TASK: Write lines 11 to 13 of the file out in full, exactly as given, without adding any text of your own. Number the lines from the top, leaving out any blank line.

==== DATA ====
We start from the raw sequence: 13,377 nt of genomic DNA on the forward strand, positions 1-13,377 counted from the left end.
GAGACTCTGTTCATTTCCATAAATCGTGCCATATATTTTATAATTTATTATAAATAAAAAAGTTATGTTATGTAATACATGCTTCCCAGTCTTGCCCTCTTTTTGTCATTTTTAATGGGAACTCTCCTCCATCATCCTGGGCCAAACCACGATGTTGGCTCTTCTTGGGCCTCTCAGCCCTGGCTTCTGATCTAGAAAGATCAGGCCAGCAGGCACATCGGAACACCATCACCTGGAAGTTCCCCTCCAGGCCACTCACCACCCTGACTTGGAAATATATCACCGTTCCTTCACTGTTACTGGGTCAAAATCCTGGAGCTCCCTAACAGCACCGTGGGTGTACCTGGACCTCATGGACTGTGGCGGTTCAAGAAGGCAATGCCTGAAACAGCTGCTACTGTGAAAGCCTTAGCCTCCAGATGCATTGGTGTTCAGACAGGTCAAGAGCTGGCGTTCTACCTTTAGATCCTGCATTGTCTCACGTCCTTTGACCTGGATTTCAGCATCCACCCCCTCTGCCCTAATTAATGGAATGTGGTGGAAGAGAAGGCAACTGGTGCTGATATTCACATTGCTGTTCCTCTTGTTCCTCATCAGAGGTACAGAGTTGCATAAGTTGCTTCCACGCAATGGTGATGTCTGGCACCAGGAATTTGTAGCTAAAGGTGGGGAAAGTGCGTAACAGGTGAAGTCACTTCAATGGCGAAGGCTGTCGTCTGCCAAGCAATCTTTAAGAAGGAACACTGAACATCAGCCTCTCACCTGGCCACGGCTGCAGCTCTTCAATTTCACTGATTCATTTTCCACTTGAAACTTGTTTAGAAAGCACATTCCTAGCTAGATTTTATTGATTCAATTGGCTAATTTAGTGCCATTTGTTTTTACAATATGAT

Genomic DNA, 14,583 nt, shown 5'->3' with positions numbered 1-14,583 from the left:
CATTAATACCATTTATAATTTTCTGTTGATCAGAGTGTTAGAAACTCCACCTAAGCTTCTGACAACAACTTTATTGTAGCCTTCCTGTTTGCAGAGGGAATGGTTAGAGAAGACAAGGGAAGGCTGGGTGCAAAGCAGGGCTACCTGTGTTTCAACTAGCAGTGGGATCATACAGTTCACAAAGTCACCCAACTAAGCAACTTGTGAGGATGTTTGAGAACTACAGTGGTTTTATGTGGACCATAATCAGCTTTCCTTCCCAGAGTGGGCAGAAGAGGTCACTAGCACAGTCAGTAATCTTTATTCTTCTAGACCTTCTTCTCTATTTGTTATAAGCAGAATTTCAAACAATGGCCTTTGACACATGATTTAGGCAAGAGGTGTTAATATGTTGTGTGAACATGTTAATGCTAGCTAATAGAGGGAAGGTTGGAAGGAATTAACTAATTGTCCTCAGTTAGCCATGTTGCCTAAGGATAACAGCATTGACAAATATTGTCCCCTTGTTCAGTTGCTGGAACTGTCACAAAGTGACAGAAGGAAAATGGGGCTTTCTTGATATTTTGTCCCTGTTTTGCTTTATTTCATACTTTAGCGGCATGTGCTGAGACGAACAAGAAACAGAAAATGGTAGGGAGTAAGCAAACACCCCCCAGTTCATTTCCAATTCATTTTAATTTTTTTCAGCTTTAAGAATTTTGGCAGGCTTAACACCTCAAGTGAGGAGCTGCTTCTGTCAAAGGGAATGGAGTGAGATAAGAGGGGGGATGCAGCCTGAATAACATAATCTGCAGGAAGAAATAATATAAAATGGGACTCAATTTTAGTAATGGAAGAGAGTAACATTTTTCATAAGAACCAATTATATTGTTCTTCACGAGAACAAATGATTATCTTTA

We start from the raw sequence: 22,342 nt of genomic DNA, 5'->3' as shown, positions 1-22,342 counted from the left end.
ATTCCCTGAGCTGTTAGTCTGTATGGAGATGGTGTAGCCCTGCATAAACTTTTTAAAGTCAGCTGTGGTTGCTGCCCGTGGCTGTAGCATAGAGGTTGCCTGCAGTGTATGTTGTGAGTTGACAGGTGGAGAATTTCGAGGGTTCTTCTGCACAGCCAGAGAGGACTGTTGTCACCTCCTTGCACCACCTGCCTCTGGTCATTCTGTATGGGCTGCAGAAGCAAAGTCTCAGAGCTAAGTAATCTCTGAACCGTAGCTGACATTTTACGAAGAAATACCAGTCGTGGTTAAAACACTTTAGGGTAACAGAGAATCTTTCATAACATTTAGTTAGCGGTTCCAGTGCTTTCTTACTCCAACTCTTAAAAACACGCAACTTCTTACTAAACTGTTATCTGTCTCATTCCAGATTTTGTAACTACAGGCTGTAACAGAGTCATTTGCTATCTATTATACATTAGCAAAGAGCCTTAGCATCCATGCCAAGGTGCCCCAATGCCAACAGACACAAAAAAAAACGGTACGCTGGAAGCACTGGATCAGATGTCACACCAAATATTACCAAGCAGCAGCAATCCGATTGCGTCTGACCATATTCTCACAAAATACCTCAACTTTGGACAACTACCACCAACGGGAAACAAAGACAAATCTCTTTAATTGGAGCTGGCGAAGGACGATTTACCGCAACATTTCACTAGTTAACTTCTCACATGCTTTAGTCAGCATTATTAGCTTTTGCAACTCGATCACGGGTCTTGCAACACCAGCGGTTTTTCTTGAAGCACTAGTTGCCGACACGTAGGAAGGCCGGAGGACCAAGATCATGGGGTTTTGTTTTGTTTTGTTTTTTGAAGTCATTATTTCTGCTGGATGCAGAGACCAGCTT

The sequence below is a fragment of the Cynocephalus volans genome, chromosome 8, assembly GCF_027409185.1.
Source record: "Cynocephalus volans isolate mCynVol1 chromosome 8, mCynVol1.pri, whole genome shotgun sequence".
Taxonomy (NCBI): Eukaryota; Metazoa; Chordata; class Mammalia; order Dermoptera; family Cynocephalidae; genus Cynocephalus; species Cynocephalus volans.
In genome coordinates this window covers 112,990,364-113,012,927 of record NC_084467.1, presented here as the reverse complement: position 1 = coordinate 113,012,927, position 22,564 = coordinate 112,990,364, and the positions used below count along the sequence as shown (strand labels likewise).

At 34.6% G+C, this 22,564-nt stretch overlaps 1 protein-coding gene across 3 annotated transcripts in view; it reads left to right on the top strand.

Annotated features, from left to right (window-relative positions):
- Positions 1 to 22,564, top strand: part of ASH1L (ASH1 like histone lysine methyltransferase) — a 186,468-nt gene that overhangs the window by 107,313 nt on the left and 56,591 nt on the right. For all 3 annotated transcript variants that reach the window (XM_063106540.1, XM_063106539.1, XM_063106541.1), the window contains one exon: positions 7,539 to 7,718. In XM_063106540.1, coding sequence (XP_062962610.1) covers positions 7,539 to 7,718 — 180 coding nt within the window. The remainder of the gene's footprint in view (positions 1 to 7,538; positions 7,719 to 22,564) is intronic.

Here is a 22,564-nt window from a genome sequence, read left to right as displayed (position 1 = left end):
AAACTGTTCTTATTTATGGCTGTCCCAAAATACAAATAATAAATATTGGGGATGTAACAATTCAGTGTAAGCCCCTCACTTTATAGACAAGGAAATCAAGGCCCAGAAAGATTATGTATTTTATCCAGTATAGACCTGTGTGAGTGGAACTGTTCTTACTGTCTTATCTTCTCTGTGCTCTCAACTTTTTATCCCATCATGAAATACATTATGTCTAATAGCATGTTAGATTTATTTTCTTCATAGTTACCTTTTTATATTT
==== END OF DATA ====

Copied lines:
At 34.6% G+C, this 22,564-nt stretch overlaps 1 protein-coding gene across 3 annotated transcripts in view; it reads left to right on the top strand.

Annotated features, from left to right (window-relative positions):
- Positions 1 to 22,564, top strand: part of ASH1L (ASH1 like histone lysine methyltransferase) — a 186,468-nt gene that overhangs the window by 107,313 nt on the left and 56,591 nt on the right. For all 3 annotated transcript variants that reach the window (XM_063106540.1, XM_063106539.1, XM_063106541.1), the window contains one exon: positions 7,539 to 7,718. In XM_063106540.1, coding sequence (XP_062962610.1) covers positions 7,539 to 7,718 — 180 coding nt within the window. The remainder of the gene's footprint in view (positions 1 to 7,538; positions 7,719 to 22,564) is intronic.